Ian Noble Tribute
  • Alison Barnes
  • I first met Ian when I was a student on the part time MA Typo/graphics course that he ran with Russell Bestley at the then LCP. I had been teaching in higher education for a while and was feeling a little jaded, looking for something to enrich my thinking and practice that I could then take back into my own teaching; little did I know it would have such an impact on my life. Ian and Russ were the perfect double act. Russ dissecting work with systematic precision, almost forensic in his approach, leaving you in no uncertainty as to where the issues lay. Ian, more often than not throwing a grenade, or several, into one’s thinking. Yet the way he lobbed these explosive devices into the conversation wasn’t aggressive. The rapport he developed with students ensured that any criticism was always constructive and was driven by his total and utter enthusiasm for the subject. I am not sure I have met anyone since who has such an encyclopaedic knowledge of interesting things, and a way of using that knowledge to open up a student's thinking. As others have already said, he was a true polymath.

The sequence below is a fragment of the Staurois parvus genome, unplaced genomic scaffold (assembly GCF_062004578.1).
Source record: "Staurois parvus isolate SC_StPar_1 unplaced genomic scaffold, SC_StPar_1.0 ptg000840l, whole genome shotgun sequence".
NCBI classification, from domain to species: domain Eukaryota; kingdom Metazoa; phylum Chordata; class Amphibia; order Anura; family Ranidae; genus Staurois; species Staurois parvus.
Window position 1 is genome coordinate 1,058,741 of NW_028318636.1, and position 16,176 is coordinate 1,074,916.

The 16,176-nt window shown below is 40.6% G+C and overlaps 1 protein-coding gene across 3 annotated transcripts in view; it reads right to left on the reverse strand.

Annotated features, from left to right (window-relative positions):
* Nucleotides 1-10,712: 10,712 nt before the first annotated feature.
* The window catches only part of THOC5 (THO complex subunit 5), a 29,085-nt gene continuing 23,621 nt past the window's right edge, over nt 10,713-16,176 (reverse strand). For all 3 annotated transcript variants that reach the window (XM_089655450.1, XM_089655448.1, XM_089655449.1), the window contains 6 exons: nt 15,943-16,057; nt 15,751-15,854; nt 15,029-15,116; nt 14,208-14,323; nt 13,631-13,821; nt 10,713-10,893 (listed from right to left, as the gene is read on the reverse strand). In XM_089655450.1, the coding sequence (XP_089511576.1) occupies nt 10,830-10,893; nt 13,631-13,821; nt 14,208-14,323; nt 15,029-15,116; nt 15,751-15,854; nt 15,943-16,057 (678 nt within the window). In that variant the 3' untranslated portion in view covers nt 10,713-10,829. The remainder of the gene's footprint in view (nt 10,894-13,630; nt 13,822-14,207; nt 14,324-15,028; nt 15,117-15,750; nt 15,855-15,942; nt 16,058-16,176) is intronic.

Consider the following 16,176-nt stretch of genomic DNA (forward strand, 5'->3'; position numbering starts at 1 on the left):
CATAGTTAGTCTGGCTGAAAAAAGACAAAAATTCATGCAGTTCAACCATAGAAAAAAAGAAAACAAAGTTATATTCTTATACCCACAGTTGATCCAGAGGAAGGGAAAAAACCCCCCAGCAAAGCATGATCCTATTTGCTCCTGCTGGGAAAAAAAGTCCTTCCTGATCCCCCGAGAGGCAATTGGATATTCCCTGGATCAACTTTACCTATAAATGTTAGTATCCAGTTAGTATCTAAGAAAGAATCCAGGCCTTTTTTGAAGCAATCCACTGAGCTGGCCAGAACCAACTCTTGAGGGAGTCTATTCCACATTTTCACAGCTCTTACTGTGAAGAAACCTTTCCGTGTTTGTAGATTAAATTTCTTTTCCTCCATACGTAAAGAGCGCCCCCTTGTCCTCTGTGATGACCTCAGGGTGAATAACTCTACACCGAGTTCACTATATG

Ian and Russ’ support gave me the belief that what I was doing was worth pursuing and pursue it I did, right through to a PhD. On hearing of my completion, Ian responded that he was strangely proud that I had gone over to the dark side. I was never sure whether he meant I had become part of the establishment or that I had begun to dabble in the practice of theory rather than the theory of practice. Either way, for Ian to be even strangely proud of me meant a lot. I’ll miss his passion, his irreverent humour, and our occasional banter, but Ian will continue to inspire me as a teacher and practitioner, even if I may theoretically stray over to the dark side on occasion.

    Dr. Alison Barnes, Lecturer, Bachelor of Design (Visual Communication), School of Humanities and Communication Arts, University of Western Sydney